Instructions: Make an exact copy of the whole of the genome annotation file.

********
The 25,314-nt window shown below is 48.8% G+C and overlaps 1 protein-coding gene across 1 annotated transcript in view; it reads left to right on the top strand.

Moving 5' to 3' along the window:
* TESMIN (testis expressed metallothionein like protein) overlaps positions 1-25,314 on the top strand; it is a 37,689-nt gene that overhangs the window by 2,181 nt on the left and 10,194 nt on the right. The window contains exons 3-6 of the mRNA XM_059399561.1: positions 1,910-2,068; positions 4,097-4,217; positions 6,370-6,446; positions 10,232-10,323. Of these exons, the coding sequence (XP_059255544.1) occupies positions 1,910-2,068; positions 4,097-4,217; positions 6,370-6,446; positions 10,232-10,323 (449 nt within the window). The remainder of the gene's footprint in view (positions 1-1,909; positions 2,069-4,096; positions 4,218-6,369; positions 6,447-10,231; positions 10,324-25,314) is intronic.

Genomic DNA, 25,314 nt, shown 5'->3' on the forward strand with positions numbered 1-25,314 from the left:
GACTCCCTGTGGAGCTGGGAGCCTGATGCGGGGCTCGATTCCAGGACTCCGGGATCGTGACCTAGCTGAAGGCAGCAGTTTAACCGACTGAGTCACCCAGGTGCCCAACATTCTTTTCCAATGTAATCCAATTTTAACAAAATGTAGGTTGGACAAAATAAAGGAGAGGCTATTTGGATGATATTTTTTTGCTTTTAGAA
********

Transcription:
The 25,314-nt window shown below is 48.8% G+C and overlaps 1 protein-coding gene across 1 annotated transcript in view; it reads left to right on the top strand.

Moving 5' to 3' along the window:
* TESMIN (testis expressed metallothionein like protein) overlaps positions 1-25,314 on the top strand; it is a 37,689-nt gene that overhangs the window by 2,181 nt on the left and 10,194 nt on the right. The window contains exons 3-6 of the mRNA XM_059399561.1: positions 1,910-2,068; positions 4,097-4,217; positions 6,370-6,446; positions 10,232-10,323. Of these exons, the coding sequence (XP_059255544.1) occupies positions 1,910-2,068; positions 4,097-4,217; positions 6,370-6,446; positions 10,232-10,323 (449 nt within the window). The remainder of the gene's footprint in view (positions 1-1,909; positions 2,069-4,096; positions 4,218-6,369; positions 6,447-10,231; positions 10,324-25,314) is intronic.

Genomic DNA, 25,314 nt, shown 5'->3' on the forward strand with positions numbered 1-25,314 from the left:
GACTCCCTGTGGAGCTGGGAGCCTGATGCGGGGCTCGATTCCAGGACTCCGGGATCGTGACCTAGCTGAAGGCAGCAGTTTAACCGACTGAGTCACCCAGGTGCCCAACATTCTTTTCCAATGTAATCCAATTTTAACAAAATGTAGGTTGGACAAAATAAAGGAGAGGCTATTTGGATGATATTTTTTTGCTTTTAGAA